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Abstract:

In 2011, the perpetrators of the Satyam Scam agreed to pay of 125 million dollars to settle the class action suit instituted against them in the United States. Though this would have gone largely unnoticed in the United States because of the frequency of the class action lawsuits initiated there due to the ease of doing so along with the collective support a suit can garner, this culture of class protectionism has been largely been absent in India. Though many class action provisions exist in today’s landmark legislations such as in the Industrial Disputes Act, 1947 or the Consumer Protection Act, 1986 they have hardly been utilized. Due to the non usage of these, the discourse surrounding class action in India is often limited to learning about them being applied in western countries such as the Enron Securities Settlement in 2006 for 206 Billion Dollars in the United States and the potential MasterCard Ruling in the United Kingdom which would benefit a potential 46 million people. In 2013, the Central Government took note of this disadvantage Indian investors have vis-a-vis investors in foreign jurisdictions and enacted S.245 in the Companies Act, 2013. This provision was implemented with the objective of ensuring that Indian shareholders have some sort of recourse when their interests are compromised. The provision detailed its definition of a class, the powers of the court and on what basis a tribunal shod consider its decision. Despite this s.245 under the Companies Act, 2013 has remained largely unsuccessful, as only a handful number of cases have been filed under it. This paper will seek to compare class action suits under the companies act to those existing in the United States and the United Kingdom and will seek to analyze certain shortcomings and strengths of Indian Investors wishing to proceed under the Act.

I. INTRODUCTION

Consumer, The Black’s Law Dictionary defines class action as situation wherein “a person or a small group of people represent the interests of a larger group when it is more convenient for the larger group to litigate through a smaller group with similar interests.[1] The concept of class action lawsuits has existed for a long time and has recently emerged into the limelight in India to due to the incorporation of Section 245 under the Companies Act, 2013 [hereinafter “the Act”].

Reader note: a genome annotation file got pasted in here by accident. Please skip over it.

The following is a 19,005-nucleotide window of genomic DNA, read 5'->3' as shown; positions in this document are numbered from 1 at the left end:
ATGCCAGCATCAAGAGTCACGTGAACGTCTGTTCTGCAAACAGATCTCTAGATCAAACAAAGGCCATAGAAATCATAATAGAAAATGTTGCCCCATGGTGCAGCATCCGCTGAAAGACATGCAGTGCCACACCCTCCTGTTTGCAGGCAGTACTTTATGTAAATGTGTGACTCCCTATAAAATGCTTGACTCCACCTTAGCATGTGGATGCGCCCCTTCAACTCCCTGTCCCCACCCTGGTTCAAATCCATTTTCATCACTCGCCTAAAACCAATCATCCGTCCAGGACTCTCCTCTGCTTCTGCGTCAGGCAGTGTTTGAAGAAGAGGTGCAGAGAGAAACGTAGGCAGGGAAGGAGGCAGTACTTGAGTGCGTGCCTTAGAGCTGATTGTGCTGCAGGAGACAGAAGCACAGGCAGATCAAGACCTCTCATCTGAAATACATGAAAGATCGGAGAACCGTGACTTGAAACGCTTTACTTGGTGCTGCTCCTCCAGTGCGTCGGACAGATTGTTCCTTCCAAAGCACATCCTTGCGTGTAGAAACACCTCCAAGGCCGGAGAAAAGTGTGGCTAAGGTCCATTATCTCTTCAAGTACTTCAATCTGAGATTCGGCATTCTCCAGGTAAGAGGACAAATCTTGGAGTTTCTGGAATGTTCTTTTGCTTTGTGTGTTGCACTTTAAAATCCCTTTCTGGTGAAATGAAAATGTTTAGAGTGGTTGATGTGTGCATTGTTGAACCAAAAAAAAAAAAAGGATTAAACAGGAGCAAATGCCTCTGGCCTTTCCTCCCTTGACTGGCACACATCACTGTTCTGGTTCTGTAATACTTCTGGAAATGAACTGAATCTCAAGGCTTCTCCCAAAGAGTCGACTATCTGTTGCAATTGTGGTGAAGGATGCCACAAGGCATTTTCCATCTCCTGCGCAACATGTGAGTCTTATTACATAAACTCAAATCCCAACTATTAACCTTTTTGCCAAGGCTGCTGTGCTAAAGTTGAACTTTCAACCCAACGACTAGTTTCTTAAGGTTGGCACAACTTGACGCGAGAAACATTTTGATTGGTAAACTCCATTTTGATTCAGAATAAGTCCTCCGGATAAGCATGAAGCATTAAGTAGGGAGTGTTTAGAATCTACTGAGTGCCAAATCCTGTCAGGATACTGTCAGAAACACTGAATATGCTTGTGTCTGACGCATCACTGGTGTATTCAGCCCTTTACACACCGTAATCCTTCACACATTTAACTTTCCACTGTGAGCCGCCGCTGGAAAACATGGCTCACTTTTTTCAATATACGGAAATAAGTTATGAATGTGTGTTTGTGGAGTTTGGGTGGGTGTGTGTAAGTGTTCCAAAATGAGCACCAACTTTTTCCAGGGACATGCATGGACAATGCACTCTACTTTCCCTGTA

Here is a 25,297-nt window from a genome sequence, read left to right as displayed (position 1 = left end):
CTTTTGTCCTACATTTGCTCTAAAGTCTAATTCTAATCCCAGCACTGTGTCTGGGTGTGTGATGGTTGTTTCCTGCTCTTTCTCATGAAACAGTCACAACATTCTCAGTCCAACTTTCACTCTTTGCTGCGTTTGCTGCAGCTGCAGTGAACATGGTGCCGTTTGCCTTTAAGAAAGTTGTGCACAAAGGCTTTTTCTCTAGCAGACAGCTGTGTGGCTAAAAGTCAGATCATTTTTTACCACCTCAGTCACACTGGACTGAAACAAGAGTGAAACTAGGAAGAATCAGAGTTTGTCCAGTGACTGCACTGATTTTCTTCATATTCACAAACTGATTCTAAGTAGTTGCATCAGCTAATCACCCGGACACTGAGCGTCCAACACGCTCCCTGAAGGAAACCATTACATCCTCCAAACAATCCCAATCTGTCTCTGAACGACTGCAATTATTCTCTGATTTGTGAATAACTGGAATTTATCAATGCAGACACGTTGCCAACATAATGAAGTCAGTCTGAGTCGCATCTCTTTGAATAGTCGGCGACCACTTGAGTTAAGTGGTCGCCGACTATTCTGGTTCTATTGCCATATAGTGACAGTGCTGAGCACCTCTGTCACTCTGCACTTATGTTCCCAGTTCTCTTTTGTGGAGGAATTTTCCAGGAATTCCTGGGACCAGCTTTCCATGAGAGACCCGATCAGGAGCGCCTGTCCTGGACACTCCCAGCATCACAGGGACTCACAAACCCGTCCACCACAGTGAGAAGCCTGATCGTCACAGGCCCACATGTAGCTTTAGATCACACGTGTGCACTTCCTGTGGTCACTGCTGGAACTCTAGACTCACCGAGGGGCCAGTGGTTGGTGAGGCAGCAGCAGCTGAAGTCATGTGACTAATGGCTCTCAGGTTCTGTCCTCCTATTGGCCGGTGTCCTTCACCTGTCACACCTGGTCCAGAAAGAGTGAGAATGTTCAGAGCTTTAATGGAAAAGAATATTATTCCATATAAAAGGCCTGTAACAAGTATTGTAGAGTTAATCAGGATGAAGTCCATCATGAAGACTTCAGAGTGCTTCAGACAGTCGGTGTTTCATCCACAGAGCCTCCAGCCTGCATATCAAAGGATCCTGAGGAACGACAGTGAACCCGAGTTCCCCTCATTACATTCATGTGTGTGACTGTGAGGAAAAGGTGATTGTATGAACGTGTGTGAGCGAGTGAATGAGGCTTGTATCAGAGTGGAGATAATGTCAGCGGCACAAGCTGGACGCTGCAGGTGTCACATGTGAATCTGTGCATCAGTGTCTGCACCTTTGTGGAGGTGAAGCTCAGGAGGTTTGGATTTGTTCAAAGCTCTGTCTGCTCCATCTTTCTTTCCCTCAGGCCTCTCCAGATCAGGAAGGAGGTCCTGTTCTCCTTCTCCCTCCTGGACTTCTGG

In a world which is being globalized at an exponential rate with mass marketing, production, wide-reaching communication and economic interdependence, there has been a rise in the violation of the same legal right of numerous individuals by big corporations or practices, and in majority of instances these damages individually are not of a significant value.[2]Even though the individual claims may not be sufficient to provide enough incentive to initiate litigation, cumulatively these small harms may yield a larger compensation.[3]

Thus class action suits provides an answer to the monetary obstacle in litigation by gathering singular claims together to initiate a single lawsuit, which is economically viable for the aggrieved parties. Through this process, it has been observed that there has been greater judicial efficiency as it takes less of the court’s time and involve fewer judges while disposing off cases thus allowing for greater uniformity in the damages received by similarly deprived parties.[4]

Though class action suit allows for more parties to easily avail of damages, it restricts an individual to exercise their own discretion in a suit, thereby limiting their compensation options for remuneration. Through this paper the author will seek to compare class action suits in India, The United States of India and the United Kingdom.

II. RESEARCH QUESTIONS

The author will be discussing the following research questions in this paper:

  1. What was the prevailing circumstance that led to the enactment of Section 245 under the Companies Act, 2013?